The TC will meet about five times per year, and its committees (whose roles are set out by legislation) more frequently and in private. It has a three-year deadline to complete its tasks, and its members have been appointed for two-year terms. As soon as its task is complete, a College Council made up of homeopaths elected by Ontario’s homeopaths, along with public appointees in the same proportion, will replace it. Because of this, a second long-term strategy of NUPATH is to expand its membership and so strengthen its voice.
The TC website is now up at http://www.collegeofhomeopaths.on.ca/ and has an FAQ page that answers many questions. Look for the addition of an online facility for sharing information and ideas called Think Homeopathy, which will allow other members of the community to publicly offer input, sometime in the next few months.
You may safely expect NUPATH to represent the interests of you and your clientele by continuing to monitor the regulation process, and by exerting influence to that effect wherever necessary and possible.
Karen Wehrstein, President of NUPATH
*About this usage of the word “college,” which has caused a fair amount of confusion: all regulated professions in Ontario are called “Colleges” – such as the Royal College of Physicians and Surgeons, the College of Nurses, etc. The word in this context means the body of members of a regulated profession—NOT an educational institute. Thus people who are worried that it means there will be but one “College of Homeopaths” from which you can take a homeopathic diploma can put their minds at rest.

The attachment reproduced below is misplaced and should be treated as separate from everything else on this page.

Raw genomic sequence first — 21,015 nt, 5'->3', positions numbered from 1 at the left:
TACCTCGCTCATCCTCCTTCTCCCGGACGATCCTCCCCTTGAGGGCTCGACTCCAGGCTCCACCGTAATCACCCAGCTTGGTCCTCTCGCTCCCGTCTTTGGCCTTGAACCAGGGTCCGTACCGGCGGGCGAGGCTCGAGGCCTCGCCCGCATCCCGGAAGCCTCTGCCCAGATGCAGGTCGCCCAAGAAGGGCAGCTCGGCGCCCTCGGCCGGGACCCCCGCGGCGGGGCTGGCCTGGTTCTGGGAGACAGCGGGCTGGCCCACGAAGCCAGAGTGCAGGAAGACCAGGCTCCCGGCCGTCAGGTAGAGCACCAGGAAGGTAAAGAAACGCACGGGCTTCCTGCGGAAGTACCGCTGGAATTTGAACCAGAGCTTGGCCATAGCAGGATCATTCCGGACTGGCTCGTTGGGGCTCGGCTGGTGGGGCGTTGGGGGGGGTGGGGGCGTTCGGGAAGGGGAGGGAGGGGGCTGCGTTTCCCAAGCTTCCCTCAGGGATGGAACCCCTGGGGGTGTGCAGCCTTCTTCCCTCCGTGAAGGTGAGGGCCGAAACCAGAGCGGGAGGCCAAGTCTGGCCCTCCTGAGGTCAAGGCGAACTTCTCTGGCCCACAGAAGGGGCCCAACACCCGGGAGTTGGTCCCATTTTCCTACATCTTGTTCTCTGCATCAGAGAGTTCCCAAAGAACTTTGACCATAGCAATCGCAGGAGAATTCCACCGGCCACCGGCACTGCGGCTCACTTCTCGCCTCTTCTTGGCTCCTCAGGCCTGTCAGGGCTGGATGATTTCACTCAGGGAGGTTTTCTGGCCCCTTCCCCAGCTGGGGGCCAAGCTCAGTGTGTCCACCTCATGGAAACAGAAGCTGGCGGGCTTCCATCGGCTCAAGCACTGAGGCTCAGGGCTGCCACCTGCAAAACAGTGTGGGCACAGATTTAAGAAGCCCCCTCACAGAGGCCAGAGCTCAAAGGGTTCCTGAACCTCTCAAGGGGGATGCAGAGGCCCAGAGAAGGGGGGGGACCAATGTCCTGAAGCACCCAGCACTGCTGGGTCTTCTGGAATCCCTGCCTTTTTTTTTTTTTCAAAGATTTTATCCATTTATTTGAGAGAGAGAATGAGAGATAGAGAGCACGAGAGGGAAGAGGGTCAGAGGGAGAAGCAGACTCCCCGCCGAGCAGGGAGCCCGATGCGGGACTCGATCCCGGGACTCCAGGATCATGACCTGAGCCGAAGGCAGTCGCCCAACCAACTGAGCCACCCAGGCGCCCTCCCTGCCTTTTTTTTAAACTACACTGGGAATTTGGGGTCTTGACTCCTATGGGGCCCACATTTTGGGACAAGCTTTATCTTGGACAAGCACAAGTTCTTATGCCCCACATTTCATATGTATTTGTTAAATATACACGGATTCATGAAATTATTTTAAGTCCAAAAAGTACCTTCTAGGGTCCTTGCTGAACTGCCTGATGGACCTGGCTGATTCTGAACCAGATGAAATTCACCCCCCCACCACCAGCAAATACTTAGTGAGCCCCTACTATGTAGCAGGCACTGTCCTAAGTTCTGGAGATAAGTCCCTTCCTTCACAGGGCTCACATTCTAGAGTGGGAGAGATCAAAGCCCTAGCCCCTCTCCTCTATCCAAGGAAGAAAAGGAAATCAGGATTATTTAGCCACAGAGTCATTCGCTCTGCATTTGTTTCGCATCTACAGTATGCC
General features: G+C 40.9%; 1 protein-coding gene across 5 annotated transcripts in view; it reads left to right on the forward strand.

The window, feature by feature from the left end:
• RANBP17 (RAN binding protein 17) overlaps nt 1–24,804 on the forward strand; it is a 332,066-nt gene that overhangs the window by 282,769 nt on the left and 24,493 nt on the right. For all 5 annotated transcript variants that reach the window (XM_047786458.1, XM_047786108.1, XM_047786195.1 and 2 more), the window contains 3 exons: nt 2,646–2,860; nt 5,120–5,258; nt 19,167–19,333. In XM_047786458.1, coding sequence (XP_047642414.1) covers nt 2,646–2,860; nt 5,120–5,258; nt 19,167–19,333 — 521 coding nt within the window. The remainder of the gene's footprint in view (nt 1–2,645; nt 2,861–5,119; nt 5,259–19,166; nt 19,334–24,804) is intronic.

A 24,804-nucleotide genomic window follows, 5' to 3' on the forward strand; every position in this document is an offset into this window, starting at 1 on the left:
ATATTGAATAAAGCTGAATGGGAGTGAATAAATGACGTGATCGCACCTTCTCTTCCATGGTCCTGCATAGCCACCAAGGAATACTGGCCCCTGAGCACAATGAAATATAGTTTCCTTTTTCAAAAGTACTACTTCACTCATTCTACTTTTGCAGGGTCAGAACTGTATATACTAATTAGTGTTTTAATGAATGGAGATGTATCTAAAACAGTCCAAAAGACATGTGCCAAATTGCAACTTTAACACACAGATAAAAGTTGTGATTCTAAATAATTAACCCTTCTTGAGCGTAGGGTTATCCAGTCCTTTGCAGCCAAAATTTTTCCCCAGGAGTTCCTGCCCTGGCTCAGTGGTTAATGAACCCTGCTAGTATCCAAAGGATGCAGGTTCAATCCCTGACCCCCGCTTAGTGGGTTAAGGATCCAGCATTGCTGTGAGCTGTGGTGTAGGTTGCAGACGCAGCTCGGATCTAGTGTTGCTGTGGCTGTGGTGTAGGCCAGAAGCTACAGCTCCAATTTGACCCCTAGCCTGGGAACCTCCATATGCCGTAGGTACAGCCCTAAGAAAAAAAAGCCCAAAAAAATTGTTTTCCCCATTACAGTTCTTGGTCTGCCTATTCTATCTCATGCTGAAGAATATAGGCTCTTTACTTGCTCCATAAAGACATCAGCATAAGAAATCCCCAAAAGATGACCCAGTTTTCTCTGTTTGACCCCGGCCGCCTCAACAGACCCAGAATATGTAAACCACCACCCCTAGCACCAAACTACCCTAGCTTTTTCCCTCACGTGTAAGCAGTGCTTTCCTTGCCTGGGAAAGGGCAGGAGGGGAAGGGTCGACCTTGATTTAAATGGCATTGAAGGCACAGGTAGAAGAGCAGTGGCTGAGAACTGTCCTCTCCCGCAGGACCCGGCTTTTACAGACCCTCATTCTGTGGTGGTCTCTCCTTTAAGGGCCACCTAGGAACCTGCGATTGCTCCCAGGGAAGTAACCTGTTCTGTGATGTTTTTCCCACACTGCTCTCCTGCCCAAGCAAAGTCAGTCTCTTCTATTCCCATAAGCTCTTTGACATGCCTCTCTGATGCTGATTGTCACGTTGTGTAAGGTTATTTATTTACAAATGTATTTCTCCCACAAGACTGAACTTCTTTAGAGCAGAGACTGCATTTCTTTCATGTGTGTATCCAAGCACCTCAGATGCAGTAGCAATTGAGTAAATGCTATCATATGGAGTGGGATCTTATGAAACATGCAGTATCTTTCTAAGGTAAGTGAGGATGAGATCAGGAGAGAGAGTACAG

Notes from the Oct.31,2007 presentation on the Roles of Professions and the Transitional Council
We were assured that no one organization will form the Transitional Council.The government expects the final selection of members may be done by April 2008.
There will be 6-8 public members and 7-9 professional members appointed.Members who apply to the Transitional Council will be selected on the basis of knowledge and experience in the areas of legislation, finance, professional experience, knowledge of colleges, policy development and public service.Since the Transitional Council members will be selected by their qualifications only, there will not necessarily be an equal balance of members from across the homeopathic schools/organizations.
The ministry indicated that in the past they have provided resources for start up of the Councils in the form of recoverable loans.They are unsure of the process this time.
We should note that the profession of homeopathy has no controlled acts.There is title protection of Homeopath.So as long as people do not call themselves Homeopaths they can practice as an unregulated person who does homeopathy.The time line is interesting.It may be 2-3 years or longer before the Transitional Council is finished its job and this piece of Bill 171 can be enacted by the formation of the College of Homeopathy.
The College is a regulatory body that sets minimum standards of practice that a Homeopath must meet in order to be registered.The purpose of a college is to protect the public by ensuring these standards are met.
The following PDFs are from the presentation by the government on Oct. 31, 2007. Nup
ath was present.
Helen Hardinge Field, President of Nupath (2007)